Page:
Credit 101: The 5 C’s of Credit

Credit is important in all aspects of owning a business. If you’re looking to start a small business or grow your current business, you’re going to need credit. However, there are no strict guidelines that lending institutions must follow when granting credit as some lending institutions put greater emphasis on other factors than others. That being said, there are some factors to take into account to put your best foot forward when seeking out credit. The International Association Of Credit Engineers is a company that specializes in getting small businesses access to credit and start up capital. Below are five important factors, or the five C’s, to consider when building your credit.


  1. Capacity/cash flow/capability. Credit is accessing capital ahead of time with the promise to pay. Thus, lending institutions want to know if you have the capacity or the cash flow if your business is seeking additional funding to pay back what you borrow. After all, if you default, the banks are out that money. The overall health of the business will be assessed, using accounting standards. Be prepared to provide balance statements, income statements, profit/loss figures, and tax documents as well.
  2. Capital. These are the monetary assets your business has already invested in the venture as well as any money you personally have invested in the business. A majority of startups use personal savings as part of their start up capital to finance their business in part. Lending institutions like to know you have something invested in the venture.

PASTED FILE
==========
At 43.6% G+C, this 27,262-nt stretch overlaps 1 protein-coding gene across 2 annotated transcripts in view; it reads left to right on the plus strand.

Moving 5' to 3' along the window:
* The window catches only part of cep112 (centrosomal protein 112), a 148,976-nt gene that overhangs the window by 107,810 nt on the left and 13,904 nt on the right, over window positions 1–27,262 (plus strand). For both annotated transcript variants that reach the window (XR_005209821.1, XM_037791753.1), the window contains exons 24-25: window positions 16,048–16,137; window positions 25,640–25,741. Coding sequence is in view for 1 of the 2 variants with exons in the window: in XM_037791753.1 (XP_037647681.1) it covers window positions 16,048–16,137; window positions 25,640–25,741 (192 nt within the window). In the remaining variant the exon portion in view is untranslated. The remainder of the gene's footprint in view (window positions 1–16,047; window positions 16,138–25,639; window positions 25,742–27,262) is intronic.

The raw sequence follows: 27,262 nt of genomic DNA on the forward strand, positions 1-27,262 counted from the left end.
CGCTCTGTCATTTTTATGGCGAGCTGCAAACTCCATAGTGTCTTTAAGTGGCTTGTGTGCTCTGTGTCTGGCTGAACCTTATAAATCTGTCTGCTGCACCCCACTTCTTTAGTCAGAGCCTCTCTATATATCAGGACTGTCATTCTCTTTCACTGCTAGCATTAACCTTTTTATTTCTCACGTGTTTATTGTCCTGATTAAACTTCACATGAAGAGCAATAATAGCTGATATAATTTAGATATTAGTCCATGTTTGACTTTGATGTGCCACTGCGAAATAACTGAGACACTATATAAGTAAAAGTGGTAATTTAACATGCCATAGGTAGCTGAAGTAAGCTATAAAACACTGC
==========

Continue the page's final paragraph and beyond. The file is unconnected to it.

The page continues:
3. Collateral. Similar to capital, collateral is in part what you own as well, but more physical assets such as equipment and real estate, as well as inventory and accounts receivable (what you are owed by customers). Again, a bank is trying to protect its investment (and its stockholders) from a loss, so it’s important to be able to show this as well.
  4. Conditions. Conditions refers to both market conditions and perhaps conditions put on your business for the funds. Banks want to ensure their risk is minimal; hence, they look at factors such as the overall state of the economy, trends in your industry, or any legislation that could affect your business. Furthermore, banks may look at the competition you face, suppliers, and your customer base as well. This is the one factor that is most likely out of your control but does affect your ability to make payments. You may also be required to say what you intend to use the funds for.
  5. Character. Your reputation and previous relationship with the lending institution is a factor in lending decisions. Work experience, particularly work experience in your industry as well as your personal credit history are taken into consideration.

One other consideration not counted as an official consideration in lending credit capital is communication. Responding promptly when asked for key financials, disclosing all your assets and liabilities, and being open and honest with what you’ll use the funds for goes a long way and could be the tipping point in a lender’s decision.

Another “C” some lenders consider and weigh heavily is credit history. For our purposes, we’ve included this as a factor of your character. However, your credit history can play a big role in your access to credit capital; hence, it’s important to review your credit report regularly, fix any errors you may find as soon as possible, and make sure you are doing everything you can to keep your credit in good standing, such as making any loan payments on time.

The International Association Of Credit Engineers offers a credit capital program, whereby we help you gain access to credit capital to provide you with a steady monthly cash flow for your business. We also offer credit consulting services, whereby we arrange large volumes of credit capital for your use, and you only pay us a fee for this service. Contact us today for a consultation!